Also, ‘sup, Monny! Long time no see (or talk, rather). Glad to see you’re still active with your blog!

      1. Yeaaaahh been pretty busy with school, and on the internet I’m a lurker by nature, so yeah, can’t really blame you for assuming I’m dead.

        I’ve been learning some programming languages (along with computer science) lately. How about you? Do you still write, or have you been doing something else lately?

      2. Honestly thought you’re dead. I still occasionally, randomly, opened one of your websites/pages and I never see an update. Are you still making music?

        Surprisingly, I’ve stopped trying to learn programming or computer science. I’ve got the basic, just don’t have a reason to pursue it any further than that.

        Still write. Nothing concrete though, just bits and pieces, some of which I post on my Tumblr. (Finishing stories is a monster I have not yet bested). I’m also a contributor to id.techinasia.com now, writing about video games, though it’s been a while since I’ve submitted an article. I’m more active on twitter (@PseudoStygian) than wordpress nowadays, in case you want to know what else I’m up to.

      3. Nope! I’d still like to make music, at least, but my mind is more occupied with trying to learn how to properly speak C and Python as of late. Incidentally, what makes you learn programming in the first place, even if it’s just the basic?

        Just checked your twitter, and, man, I just _knew_ you’d be playing the same game that almost everybody around me play, too! Now, while I’m pretty sure you don’t need to be told this (and by a random stranger on the internet, even!), but be careful playing that, okay? I almost got involved in human trafficking playing that.

      4. For a second there I thought the game is “making fun of US politics” but I guess you mean PokeGo? Holy crap dude, what happened? I play it sparingly, and I’m paranoid in public, so you betcha I’m careful.

        Programming, mm. I dunno, man. I started coding html/css when I was 9 because of Neopets. And then when I was 13 or so I found a place that teach Python so I thought, what the heck, let’s try it out.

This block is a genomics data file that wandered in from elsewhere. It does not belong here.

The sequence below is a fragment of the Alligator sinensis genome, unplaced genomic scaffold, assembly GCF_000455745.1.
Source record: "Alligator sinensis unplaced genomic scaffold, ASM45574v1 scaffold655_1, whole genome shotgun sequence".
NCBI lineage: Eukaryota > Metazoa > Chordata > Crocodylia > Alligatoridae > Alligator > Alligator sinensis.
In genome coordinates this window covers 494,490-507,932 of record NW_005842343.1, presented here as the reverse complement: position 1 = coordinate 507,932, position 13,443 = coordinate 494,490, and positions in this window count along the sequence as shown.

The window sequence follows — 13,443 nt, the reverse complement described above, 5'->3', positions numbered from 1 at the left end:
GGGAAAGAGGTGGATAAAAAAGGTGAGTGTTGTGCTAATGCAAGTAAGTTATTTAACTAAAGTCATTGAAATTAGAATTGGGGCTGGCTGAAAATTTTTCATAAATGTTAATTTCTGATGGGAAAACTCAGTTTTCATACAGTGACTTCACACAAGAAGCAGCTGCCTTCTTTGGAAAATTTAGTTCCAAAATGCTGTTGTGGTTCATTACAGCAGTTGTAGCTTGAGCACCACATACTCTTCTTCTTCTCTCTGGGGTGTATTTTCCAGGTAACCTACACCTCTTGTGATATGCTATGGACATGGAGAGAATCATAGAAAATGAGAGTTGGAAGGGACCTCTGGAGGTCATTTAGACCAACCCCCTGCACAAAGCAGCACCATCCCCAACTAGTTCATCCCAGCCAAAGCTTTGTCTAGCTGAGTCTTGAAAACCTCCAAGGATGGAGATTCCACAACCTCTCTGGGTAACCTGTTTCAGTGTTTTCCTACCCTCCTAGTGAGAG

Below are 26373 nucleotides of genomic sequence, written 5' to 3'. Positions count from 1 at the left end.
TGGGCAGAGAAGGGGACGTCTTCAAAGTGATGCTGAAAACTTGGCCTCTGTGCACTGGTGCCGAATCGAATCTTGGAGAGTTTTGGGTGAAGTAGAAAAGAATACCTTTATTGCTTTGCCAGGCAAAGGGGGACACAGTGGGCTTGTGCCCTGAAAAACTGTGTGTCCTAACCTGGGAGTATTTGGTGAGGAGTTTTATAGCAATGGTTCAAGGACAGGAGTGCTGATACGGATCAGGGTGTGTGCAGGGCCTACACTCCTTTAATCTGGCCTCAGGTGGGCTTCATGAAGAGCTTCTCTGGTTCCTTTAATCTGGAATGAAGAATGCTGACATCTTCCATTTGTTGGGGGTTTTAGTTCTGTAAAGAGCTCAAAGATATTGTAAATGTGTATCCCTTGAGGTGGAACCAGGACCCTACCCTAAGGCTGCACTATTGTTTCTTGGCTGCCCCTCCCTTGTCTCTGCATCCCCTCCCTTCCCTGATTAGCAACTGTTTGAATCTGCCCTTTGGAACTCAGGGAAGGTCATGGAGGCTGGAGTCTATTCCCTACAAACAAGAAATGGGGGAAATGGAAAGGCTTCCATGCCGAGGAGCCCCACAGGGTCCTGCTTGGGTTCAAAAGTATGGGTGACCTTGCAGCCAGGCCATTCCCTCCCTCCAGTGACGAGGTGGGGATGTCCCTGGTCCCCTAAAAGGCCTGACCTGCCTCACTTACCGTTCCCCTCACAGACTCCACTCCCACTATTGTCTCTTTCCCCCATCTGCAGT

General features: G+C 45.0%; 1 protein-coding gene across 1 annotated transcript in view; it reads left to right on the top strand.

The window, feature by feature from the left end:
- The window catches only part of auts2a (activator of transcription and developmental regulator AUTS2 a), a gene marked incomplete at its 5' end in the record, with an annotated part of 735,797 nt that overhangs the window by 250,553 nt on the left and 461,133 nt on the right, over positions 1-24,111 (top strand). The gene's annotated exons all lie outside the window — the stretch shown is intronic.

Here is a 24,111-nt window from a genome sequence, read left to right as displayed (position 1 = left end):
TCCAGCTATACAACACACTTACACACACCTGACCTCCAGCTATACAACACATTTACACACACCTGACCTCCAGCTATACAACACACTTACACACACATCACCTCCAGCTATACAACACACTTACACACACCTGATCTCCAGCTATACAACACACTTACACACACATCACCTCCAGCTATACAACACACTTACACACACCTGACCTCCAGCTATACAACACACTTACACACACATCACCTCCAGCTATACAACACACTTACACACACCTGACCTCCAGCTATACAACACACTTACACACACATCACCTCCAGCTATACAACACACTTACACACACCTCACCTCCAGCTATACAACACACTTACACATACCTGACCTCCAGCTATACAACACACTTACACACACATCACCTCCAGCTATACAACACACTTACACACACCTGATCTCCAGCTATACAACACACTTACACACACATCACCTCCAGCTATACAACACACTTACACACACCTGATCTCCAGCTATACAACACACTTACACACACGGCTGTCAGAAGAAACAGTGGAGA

Still hoping to make games one day, but I guess I don’t have the dedication yet.

      5. No no no, I’m just joking about the human trafficking part! Your reaction was not as hyperbolic as I thought it would, haha.

        Never actually played PokeGo before, because of three reasons: 1. I broke my smartphone, 2. I don’t go out very often anyway unless it’s absolutely necessary, and 3. Clearly the game’s demographic is for people with social life anyway! While I do think the game’s a truckload of fun, it’s just better to play it with a group of friends, just like party games or something.

        Making games is in fact the whole motivation of me trying to learn programming, but then again, don’t most teenagers out there?

        By the way, why would you thought I was talking about a game that’s “making fun of US politics”? Were there any tweets from you talking about it that I happened to miss?

      6. I actually think PokeGo is very, very good for the no-social-life demographic. It encourages them to go out and actually meet people… kinda doesn’t work well here because our cities aren’t pedestrian-friendly much, huh? “Taking a walk” isn’t a thing here.

        My twitter timeline is fuuull of politics cause I follow some politic-aware authors and gamedevs, but I guess it’s not apparent just from my tweets haha. I just kinda get disillusioned by the whole thing.